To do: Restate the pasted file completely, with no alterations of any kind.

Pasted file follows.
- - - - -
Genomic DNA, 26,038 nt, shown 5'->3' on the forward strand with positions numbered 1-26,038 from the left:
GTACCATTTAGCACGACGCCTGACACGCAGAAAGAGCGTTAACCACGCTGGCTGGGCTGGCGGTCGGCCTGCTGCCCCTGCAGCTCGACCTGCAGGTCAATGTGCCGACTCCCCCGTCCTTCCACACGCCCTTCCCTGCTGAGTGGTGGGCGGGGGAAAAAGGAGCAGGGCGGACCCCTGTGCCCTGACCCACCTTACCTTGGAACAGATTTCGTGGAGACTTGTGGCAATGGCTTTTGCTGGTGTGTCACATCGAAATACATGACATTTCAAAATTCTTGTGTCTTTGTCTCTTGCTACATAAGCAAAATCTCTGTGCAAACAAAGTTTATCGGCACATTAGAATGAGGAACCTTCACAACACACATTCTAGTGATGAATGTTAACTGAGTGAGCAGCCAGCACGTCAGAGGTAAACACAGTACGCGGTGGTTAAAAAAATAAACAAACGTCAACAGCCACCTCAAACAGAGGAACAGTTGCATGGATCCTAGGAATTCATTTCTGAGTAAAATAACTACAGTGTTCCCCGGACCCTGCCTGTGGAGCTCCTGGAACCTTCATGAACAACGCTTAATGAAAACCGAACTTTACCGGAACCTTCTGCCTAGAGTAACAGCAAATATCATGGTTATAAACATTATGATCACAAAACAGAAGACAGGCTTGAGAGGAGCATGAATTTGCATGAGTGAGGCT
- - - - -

Genomic DNA, 26,038 nt, shown 5'->3' on the forward strand with positions numbered 1-26,038 from the left:
GTACCATTTAGCACGACGCCTGACACGCAGAAAGAGCGTTAACCACGCTGGCTGGGCTGGCGGTCGGCCTGCTGCCCCTGCAGCTCGACCTGCAGGTCAATGTGCCGACTCCCCCGTCCTTCCACACGCCCTTCCCTGCTGAGTGGTGGGCGGGGGAAAAAGGAGCAGGGCGGACCCCTGTGCCCTGACCCACCTTACCTTGGAACAGATTTCGTGGAGACTTGTGGCAATGGCTTTTGCTGGTGTGTCACATCGAAATACATGACATTTCAAAATTCTTGTGTCTTTGTCTCTTGCTACATAAGCAAAATCTCTGTGCAAACAAAGTTTATCGGCACATTAGAATGAGGAACCTTCACAACACACATTCTAGTGATGAATGTTAACTGAGTGAGCAGCCAGCACGTCAGAGGTAAACACAGTACGCGGTGGTTAAAAAAATAAACAAACGTCAACAGCCACCTCAAACAGAGGAACAGTTGCATGGATCCTAGGAATTCATTTCTGAGTAAAATAACTACAGTGTTCCCCGGACCCTGCCTGTGGAGCTCCTGGAACCTTCATGAACAACGCTTAATGAAAACCGAACTTTACCGGAACCTTCTGCCTAGAGTAACAGCAAATATCATGGTTATAAACATTATGATCACAAAACAGAAGACAGGCTTGAGAGGAGCATGAATTTGCATGAGTGAGGCT